The death of a Takeo prisoner has stirred an unusual amount of interest in government circles, with a top human rights official making a personal trip to Takeo to speak with the prosecutor.
Om Yentieng, adviser to Prime Minister Hun Sen and chairman of the government’s Human Rights Committee, said Tuesday he was just doing his job.
He said he told Takeo prosecutor Mey Sokhon that, after reviewing autopsy results, his committee concluded that Chuon Than, 40, was beaten April 20 and died of a broken neck.
“We pointed out the persons who are responsible for this killing, but this is the affair of the court,’’ Om Yentieng said. “We don’t tell them what they have to do.’’
Prison officials have said Chuon Than fell ill with typhoid and died because of delays in getting court permission to have him taken to a hospital.
Human rights workers said they can’t recall Om Yentieng making such an effort in any other case. The government Human Rights Committee has long been criticized for being inactive.
“There are a lot of cases where he did not do anything—like the grenade attack’’ of 1997, which killed at least 16, said one rights worker. “Why only this case? Why not other cases? It’s not normal at all.’’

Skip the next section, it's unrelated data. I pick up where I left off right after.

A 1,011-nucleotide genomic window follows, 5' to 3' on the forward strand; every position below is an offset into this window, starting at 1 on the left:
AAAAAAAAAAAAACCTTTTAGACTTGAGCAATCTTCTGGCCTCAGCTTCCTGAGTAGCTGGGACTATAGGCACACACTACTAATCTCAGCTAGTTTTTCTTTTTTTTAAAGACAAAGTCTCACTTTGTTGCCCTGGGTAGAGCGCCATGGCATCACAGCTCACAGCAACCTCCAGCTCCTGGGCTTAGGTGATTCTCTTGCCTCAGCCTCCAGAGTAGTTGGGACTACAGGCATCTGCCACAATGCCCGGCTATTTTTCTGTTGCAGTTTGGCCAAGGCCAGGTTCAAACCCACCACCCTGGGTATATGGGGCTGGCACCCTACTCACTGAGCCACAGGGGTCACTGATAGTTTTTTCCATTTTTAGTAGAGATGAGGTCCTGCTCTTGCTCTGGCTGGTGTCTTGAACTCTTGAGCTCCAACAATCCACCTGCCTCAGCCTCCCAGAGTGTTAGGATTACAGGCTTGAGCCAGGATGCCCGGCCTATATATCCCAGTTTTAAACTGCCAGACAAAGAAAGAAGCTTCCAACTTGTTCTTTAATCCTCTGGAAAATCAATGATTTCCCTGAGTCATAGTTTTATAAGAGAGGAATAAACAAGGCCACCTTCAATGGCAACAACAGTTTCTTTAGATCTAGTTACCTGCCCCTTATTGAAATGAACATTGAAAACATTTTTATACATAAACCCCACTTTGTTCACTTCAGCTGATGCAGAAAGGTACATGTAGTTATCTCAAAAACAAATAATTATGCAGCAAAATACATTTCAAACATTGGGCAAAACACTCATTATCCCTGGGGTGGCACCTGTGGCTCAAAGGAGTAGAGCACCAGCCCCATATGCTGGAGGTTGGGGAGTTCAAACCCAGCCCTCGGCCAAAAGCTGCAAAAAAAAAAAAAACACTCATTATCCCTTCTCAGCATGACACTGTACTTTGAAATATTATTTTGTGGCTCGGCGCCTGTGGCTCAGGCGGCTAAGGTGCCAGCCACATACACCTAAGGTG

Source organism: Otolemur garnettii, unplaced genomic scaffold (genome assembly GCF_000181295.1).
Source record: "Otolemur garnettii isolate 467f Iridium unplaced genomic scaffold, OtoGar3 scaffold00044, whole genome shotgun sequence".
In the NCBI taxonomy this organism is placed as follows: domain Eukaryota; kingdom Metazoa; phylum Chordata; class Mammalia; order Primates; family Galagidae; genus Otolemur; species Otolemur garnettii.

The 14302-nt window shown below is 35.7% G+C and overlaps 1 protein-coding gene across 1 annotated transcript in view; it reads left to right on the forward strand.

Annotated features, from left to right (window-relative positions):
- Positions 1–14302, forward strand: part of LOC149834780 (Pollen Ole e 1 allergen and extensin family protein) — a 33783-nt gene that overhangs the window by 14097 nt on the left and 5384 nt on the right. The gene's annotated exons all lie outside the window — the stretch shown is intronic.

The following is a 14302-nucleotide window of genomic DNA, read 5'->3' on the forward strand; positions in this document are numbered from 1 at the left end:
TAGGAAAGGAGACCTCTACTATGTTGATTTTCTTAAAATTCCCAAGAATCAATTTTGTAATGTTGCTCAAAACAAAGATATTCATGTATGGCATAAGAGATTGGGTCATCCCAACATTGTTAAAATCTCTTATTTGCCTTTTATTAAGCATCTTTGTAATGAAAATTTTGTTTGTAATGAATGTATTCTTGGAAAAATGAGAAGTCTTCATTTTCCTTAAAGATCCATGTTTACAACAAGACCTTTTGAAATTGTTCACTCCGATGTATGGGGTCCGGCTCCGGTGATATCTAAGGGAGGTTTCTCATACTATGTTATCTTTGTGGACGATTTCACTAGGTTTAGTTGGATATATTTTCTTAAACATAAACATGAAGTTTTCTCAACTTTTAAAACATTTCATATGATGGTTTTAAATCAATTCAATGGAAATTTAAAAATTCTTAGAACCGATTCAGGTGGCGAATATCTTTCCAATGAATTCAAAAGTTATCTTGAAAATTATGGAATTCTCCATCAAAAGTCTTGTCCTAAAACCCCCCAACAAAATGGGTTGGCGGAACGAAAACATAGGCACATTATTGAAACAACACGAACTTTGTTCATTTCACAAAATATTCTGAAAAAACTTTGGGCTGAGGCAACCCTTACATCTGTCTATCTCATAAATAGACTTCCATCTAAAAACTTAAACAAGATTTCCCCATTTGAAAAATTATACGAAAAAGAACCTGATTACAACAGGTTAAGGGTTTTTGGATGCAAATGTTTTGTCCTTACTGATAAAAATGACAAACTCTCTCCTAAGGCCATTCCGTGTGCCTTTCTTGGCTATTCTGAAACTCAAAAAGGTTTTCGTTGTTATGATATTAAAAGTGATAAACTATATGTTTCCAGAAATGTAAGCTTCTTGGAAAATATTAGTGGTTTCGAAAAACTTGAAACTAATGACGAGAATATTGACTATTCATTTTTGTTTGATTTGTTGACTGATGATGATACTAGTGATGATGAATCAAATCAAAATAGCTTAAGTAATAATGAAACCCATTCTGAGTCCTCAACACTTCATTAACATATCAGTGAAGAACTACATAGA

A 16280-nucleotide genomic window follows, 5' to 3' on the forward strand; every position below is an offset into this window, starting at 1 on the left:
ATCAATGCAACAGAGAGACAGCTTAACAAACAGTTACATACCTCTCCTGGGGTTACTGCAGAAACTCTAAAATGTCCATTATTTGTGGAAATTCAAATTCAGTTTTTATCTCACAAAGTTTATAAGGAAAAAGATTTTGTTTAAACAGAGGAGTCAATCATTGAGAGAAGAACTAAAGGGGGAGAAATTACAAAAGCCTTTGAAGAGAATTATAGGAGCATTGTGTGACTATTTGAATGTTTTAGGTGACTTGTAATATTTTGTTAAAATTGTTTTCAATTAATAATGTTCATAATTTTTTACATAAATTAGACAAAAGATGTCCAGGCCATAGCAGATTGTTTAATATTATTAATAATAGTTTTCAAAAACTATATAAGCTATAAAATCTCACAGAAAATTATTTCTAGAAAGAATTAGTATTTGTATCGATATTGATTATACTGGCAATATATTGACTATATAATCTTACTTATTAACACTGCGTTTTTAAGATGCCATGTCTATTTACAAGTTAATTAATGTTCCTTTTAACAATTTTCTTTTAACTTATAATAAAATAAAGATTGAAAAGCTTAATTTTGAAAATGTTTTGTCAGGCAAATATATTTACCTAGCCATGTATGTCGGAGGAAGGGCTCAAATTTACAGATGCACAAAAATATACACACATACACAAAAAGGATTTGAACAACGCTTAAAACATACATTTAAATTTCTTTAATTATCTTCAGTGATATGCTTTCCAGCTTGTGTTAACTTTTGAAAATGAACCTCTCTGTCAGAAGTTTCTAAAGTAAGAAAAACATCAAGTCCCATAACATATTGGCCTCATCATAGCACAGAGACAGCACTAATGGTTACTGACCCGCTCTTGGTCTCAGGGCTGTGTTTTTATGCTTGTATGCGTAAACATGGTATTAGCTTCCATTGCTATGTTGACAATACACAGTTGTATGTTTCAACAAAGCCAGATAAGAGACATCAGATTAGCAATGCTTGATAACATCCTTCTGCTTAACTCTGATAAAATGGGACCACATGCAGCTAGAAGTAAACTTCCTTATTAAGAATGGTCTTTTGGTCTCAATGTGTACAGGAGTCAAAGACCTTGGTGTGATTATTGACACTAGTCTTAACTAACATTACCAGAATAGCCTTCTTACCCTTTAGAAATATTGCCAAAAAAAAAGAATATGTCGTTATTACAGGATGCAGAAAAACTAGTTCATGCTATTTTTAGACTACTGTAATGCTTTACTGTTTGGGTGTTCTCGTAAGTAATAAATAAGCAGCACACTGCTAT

Said another rights worker, “There are quite a number of allegations of torture in prisons that are never followed up. Why this one?’’
Ministry of Justice officials said last week that Prime Minister Hun Sen has indicated he wants this case solved, and quickly. The human rights workers said there is speculation that the dead man was related to someone in a high government position.
The case of the dead prisoner in Takeo surfaced at an awkward time for the government: just a few weeks before last week’s annual donor’s meeting in France. In 1998, a scathing UN report found as many as one in five of the country’s prisoners were tortured by police and prison officials.
Human rights organizations and donors have demanded reforms in the country’s law enforcement and penal systems.
Takeo Governor Kep Chuktema said Tuesday he is prepared to suspend three top officials at the prison—as well as a prison guard—pending the outcome of the investigation.
But he can’t do it, he said, until he finds someone to run the prison during their absence. “We are still looking for replacements,’’ he said. “We will do it in no more than two weeks.’’
No theory has surfaced as to why anyone at the prison would want to attack Chuon Than, who was serving a six-month term for assault in a neighborhood land dispute.
A third human rights worker close to the case said that in the end, it may not matter all that much whether Chuon Than was beaten to death or died of typhoid.
“Either way, the government is responsible. Whether they beat him to death or denied him medical treatment, the government is ultimately responsible,’’ the rights worker said.